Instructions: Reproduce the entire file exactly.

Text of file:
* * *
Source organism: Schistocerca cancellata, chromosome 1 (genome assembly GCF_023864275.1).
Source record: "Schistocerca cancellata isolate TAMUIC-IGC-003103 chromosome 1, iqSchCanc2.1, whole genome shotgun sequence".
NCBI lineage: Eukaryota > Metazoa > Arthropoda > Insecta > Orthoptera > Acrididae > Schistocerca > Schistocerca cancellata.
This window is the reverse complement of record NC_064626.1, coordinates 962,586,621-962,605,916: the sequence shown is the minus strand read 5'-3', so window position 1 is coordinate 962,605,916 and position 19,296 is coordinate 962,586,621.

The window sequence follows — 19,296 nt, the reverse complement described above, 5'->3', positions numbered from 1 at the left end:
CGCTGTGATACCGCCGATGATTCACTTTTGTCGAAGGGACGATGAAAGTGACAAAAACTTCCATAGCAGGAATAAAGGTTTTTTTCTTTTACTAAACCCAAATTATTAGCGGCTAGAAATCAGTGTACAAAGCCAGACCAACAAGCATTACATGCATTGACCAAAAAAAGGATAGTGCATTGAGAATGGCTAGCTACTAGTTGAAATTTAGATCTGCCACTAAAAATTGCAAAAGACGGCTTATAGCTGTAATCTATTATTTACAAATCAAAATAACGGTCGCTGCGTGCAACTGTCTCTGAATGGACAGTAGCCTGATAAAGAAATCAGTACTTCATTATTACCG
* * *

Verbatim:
Source organism: Schistocerca cancellata, chromosome 1 (genome assembly GCF_023864275.1).
Source record: "Schistocerca cancellata isolate TAMUIC-IGC-003103 chromosome 1, iqSchCanc2.1, whole genome shotgun sequence".
NCBI lineage: Eukaryota > Metazoa > Arthropoda > Insecta > Orthoptera > Acrididae > Schistocerca > Schistocerca cancellata.
This window is the reverse complement of record NC_064626.1, coordinates 962,586,621-962,605,916: the sequence shown is the minus strand read 5'-3', so window position 1 is coordinate 962,605,916 and position 19,296 is coordinate 962,586,621.

The window sequence follows — 19,296 nt, the reverse complement described above, 5'->3', positions numbered from 1 at the left end:
CGCTGTGATACCGCCGATGATTCACTTTTGTCGAAGGGACGATGAAAGTGACAAAAACTTCCATAGCAGGAATAAAGGTTTTTTTCTTTTACTAAACCCAAATTATTAGCGGCTAGAAATCAGTGTACAAAGCCAGACCAACAAGCATTACATGCATTGACCAAAAAAAGGATAGTGCATTGAGAATGGCTAGCTACTAGTTGAAATTTAGATCTGCCACTAAAAATTGCAAAAGACGGCTTATAGCTGTAATCTATTATTTACAAATCAAAATAACGGTCGCTGCGTGCAACTGTCTCTGAATGGACAGTAGCCTGATAAAGAAATCAGTACTTCATTATTACCG